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The end of the post-Brexit transition period means new rules now affect how Brits drive in Europe.
This includes new driving licence and insurance requirements, which Transport Secretary Grant Shapps said marks a “historic moment for British motorists” and that those who wish to drive in the EU can “continue to do so with ease.”
This Insight explains these new requirements for driving in Europe in 2021 and beyond, and for EU licence holders driving in the UK. Some details are subject to change and should be read as correct at the time of writing.
Are UK driving licences still valid in the EU?
UK photocard driving licences will continue to be valid while driving in the EU, Iceland, Liechtenstein, Norway and Switzerland.
Those with a paper driving licence only, or a licence issued in Gibraltar, Guernsey, Jersey or the Isle of Man, may need to purchase an International Driving Permit (IDP) to drive in some EU countries and Norway.
The type of IDP a driver will need (there are three), depends on the countries in which they wish to drive. The UK Government recommends checking with the relevant embassy before travelling.
Those who live in an EU country – or in Iceland, Liechtenstein, Norway or Switzerland – and are currently using a UK driving licence, will have to exchange it for a local one. The deadline for doing so depends on the country in which they live. For example, UK driving licences will continue to be recognised in France until 31 December 2021, whereas those living and driving in Spain will have to exchange theirs by 1 July 2021.
The situation is less certain for those who split their time between the EU and the UK. Drivers can hold only one licence at a time. The type of licence a person has (either UK or EU) is ultimately a choice for them, although it may depend on the number of days each year they live in each country.
What car insurance is needed to drive in Europe?
Drivers should check policy documents or contact their insurance providers to see whether policies cover driving abroad. Any UK car insurance policy which provides the legal minimum coverage for travel in countries in the European Economic Area (EEA) is still valid for driving in Europe – provided those drivers are travelling with an insurance ‘green card’.
A green card is an international certificate of insurance guaranteeing the minimum third-party motor insurance cover required by law. Motorists can request a green card from their insurers and separate green cards are needed for trailers and caravans.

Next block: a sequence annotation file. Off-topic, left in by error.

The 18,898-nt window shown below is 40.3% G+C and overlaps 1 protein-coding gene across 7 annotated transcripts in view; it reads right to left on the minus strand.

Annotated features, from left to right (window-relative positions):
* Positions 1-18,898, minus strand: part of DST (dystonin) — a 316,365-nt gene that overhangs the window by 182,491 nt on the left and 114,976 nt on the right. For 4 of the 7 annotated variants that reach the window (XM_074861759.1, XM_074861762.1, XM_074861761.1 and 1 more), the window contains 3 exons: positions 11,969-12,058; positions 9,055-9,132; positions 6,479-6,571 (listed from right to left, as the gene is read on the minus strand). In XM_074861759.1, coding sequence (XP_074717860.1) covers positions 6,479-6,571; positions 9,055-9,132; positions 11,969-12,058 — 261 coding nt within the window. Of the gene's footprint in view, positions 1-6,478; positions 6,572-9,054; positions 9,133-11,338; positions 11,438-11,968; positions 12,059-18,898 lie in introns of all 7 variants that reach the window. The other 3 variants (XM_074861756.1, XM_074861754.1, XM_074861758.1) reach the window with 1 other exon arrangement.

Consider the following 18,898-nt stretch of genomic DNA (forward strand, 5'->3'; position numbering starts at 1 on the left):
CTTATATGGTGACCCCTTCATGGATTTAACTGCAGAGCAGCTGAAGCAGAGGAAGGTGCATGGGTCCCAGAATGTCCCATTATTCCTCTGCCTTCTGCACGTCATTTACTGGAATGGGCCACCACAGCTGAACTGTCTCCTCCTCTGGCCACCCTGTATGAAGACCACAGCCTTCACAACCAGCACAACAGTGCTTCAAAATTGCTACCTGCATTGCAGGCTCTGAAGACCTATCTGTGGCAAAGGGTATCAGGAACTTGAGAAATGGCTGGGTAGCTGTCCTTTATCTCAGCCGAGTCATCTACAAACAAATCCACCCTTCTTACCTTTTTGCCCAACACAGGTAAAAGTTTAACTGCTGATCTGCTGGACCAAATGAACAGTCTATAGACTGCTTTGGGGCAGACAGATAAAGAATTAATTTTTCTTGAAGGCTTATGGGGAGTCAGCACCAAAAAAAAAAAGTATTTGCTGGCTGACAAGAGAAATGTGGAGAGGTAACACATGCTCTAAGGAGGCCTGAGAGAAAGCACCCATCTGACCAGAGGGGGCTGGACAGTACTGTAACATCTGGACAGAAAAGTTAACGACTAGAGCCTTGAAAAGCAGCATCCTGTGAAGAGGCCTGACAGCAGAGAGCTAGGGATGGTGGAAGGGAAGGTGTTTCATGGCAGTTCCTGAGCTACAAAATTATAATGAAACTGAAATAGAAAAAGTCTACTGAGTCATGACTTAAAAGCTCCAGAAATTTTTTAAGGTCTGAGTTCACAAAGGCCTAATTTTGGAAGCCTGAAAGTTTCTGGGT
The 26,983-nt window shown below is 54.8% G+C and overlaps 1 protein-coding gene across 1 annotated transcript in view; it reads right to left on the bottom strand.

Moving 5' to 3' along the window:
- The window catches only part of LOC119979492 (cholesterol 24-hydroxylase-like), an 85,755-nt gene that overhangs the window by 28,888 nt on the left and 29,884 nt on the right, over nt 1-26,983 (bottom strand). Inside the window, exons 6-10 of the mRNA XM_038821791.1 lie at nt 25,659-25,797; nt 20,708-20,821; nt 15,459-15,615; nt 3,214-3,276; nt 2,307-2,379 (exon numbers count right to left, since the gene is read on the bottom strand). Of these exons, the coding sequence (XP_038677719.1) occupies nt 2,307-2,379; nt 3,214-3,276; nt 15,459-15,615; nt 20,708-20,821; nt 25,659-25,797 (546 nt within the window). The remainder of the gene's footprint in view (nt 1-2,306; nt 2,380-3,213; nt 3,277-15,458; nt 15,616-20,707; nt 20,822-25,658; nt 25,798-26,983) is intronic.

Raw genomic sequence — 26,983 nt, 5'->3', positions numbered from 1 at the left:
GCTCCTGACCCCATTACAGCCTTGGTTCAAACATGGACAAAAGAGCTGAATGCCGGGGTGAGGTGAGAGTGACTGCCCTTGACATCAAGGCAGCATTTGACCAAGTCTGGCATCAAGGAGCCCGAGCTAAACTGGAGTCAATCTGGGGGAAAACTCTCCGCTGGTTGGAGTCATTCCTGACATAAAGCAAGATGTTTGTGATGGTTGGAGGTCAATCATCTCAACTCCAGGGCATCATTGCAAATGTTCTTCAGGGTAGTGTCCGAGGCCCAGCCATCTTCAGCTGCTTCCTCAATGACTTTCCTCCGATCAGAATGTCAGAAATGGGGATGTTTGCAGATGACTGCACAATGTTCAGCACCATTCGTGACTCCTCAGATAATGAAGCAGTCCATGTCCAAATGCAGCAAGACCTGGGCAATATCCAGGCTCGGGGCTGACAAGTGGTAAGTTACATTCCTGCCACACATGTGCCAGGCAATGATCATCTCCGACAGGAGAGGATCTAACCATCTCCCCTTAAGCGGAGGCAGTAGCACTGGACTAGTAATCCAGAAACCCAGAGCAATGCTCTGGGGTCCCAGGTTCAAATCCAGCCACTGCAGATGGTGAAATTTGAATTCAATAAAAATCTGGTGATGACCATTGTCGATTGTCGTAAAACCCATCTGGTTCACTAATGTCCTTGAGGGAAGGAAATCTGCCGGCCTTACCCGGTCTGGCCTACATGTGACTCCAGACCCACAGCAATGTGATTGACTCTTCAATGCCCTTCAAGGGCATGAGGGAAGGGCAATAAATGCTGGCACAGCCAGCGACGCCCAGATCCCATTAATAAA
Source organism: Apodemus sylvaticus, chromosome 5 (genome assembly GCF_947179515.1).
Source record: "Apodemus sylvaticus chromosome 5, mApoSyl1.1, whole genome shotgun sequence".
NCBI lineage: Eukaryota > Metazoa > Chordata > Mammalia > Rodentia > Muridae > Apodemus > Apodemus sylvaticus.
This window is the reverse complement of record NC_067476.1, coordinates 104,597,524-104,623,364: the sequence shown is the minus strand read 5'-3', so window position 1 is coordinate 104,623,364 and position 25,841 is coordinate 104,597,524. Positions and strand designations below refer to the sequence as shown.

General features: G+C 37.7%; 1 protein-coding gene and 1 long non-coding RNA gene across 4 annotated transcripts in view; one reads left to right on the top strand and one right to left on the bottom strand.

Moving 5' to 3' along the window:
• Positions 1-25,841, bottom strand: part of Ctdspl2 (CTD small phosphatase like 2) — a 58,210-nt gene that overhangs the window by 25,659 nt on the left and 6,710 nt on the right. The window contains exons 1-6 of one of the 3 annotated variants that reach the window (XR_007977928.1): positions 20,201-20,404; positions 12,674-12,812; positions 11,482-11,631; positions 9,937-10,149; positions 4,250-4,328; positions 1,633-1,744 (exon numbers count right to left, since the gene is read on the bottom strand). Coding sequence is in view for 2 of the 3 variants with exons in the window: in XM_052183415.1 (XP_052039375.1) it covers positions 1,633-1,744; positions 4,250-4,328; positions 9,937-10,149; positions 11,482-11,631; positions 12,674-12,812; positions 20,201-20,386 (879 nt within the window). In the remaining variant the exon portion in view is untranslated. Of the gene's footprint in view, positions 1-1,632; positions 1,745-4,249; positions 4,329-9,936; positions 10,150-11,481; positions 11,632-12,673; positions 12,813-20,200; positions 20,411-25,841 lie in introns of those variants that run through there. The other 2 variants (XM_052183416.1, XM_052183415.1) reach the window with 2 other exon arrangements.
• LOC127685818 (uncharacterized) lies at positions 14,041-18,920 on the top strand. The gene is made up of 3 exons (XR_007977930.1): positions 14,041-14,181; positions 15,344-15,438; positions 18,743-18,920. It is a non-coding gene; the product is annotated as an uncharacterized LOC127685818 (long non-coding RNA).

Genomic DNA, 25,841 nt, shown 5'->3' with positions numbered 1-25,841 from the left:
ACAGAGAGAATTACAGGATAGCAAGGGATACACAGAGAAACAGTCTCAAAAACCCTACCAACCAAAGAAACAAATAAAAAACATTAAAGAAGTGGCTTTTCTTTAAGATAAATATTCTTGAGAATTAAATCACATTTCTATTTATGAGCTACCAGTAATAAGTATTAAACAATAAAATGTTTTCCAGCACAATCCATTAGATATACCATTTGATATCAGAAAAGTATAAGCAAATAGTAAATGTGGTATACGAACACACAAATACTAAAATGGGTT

The UK Government says it has urged the EU to issue an Implementing Decision confirming the UK’s participation in the green card-free circulation zone as a third country. Until the EU issues such a decision, the Government’s advice to all UK motorists who intend to drive their own vehicle in the EU, EEA, Switzerland, Serbia or Andorra is to obtain a green card – this includes motorists from Northern Ireland travelling into the Republic of Ireland.
Is it necessary to display a GB sticker?
Each country has its own distinguishing mark for the purposes of international traffic. For the United Kingdom it is ‘GB’, standing for the United Kingdom of Great Britain and Northern Ireland. Motorists will need to display a ‘GB’ sticker on the rear of their UK-registered vehicles when travelling in Europe unless their number plate includes the letters ‘GB’ on their own or with a Union Flag.
A GB sticker must be displayed when driving in Spain, Malta or Cyprus, regardless of what’s on the number plate.
What rules apply to professional drivers?
Drivers who work for a UK company and have a CPC card can continue to use their card to drive to or through EU countries for all international journeys that UK companies are allowed to make.
UK CPC cards belonging to drivers who work for an EU company may no longer be recognised in EU countries and should be checked with companies.
What about EU licence holders driving in the UK?
EU licence-holders visiting the UK can continue to drive using their EU licence without needing an International Driving Permit. If a person’s vehicle is insured in the EU, Andorra, Iceland, Liechtenstein, Norway, Serbia or Switzerland, they should carry either an insurance green card or other proof of insurance when driving in the UK.
EU licence-holders living in the UK can continue to use their licence as long as it is valid, subject to UK licence renewal requirements. This means an EU licence must be changed to a UK licence at the age of 70 or three years after the holder becomes resident, whichever is the later.
UK residents with an EU licence can exchange their licence for a UK one, if they wish to do so, without the need for a re-test.
As the Government notes, negotiations between the UK and EU Member States around the exchange of driving licences is ongoing. In the future, these rules could change depending on the outcome of these discussions.
About the author: Michael McGrath is an enquiry executive at the House of Commons Library, working with the Transport Hub.
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